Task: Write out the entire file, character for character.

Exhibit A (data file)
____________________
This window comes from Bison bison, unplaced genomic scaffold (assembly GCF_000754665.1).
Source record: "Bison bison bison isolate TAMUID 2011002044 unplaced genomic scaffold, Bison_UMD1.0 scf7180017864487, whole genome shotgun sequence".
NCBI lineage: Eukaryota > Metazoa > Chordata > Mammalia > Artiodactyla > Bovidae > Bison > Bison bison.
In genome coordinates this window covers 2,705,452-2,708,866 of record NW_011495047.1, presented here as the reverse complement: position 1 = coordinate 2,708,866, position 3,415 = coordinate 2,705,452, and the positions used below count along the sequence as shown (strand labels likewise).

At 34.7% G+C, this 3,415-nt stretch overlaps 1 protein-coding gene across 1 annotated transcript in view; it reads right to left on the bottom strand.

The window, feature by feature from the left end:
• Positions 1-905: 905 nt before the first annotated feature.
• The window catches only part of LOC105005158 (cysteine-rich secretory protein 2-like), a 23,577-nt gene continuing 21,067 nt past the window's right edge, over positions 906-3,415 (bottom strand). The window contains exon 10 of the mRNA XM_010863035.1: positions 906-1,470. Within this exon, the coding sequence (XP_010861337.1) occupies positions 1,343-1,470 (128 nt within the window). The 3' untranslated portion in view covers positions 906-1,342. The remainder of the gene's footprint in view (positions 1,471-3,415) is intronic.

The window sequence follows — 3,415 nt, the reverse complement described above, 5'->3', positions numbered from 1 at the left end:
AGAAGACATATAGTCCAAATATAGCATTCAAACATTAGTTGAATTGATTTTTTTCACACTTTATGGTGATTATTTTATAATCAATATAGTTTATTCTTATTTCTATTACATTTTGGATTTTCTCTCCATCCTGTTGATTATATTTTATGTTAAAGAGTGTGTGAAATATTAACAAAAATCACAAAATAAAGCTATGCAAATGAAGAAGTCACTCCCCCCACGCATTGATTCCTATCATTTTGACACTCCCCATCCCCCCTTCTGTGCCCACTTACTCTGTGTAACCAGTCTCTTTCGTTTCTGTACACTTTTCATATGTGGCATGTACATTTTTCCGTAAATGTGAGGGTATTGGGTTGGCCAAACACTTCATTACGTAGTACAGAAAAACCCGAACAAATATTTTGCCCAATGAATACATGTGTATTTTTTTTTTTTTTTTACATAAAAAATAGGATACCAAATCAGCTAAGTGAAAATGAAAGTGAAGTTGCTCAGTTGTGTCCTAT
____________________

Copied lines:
This window comes from Bison bison, unplaced genomic scaffold (assembly GCF_000754665.1).
Source record: "Bison bison bison isolate TAMUID 2011002044 unplaced genomic scaffold, Bison_UMD1.0 scf7180017864487, whole genome shotgun sequence".
NCBI lineage: Eukaryota > Metazoa > Chordata > Mammalia > Artiodactyla > Bovidae > Bison > Bison bison.
In genome coordinates this window covers 2,705,452-2,708,866 of record NW_011495047.1, presented here as the reverse complement: position 1 = coordinate 2,708,866, position 3,415 = coordinate 2,705,452, and the positions used below count along the sequence as shown (strand labels likewise).

At 34.7% G+C, this 3,415-nt stretch overlaps 1 protein-coding gene across 1 annotated transcript in view; it reads right to left on the bottom strand.

The window, feature by feature from the left end:
• Positions 1-905: 905 nt before the first annotated feature.
• The window catches only part of LOC105005158 (cysteine-rich secretory protein 2-like), a 23,577-nt gene continuing 21,067 nt past the window's right edge, over positions 906-3,415 (bottom strand). The window contains exon 10 of the mRNA XM_010863035.1: positions 906-1,470. Within this exon, the coding sequence (XP_010861337.1) occupies positions 1,343-1,470 (128 nt within the window). The 3' untranslated portion in view covers positions 906-1,342. The remainder of the gene's footprint in view (positions 1,471-3,415) is intronic.

The window sequence follows — 3,415 nt, the reverse complement described above, 5'->3', positions numbered from 1 at the left end:
AGAAGACATATAGTCCAAATATAGCATTCAAACATTAGTTGAATTGATTTTTTTCACACTTTATGGTGATTATTTTATAATCAATATAGTTTATTCTTATTTCTATTACATTTTGGATTTTCTCTCCATCCTGTTGATTATATTTTATGTTAAAGAGTGTGTGAAATATTAACAAAAATCACAAAATAAAGCTATGCAAATGAAGAAGTCACTCCCCCCACGCATTGATTCCTATCATTTTGACACTCCCCATCCCCCCTTCTGTGCCCACTTACTCTGTGTAACCAGTCTCTTTCGTTTCTGTACACTTTTCATATGTGGCATGTACATTTTTCCGTAAATGTGAGGGTATTGGGTTGGCCAAACACTTCATTACGTAGTACAGAAAAACCCGAACAAATATTTTGCCCAATGAATACATGTGTATTTTTTTTTTTTTTTTACATAAAAAATAGGATACCAAATCAGCTAAGTGAAAATGAAAGTGAAGTTGCTCAGTTGTGTCCTAT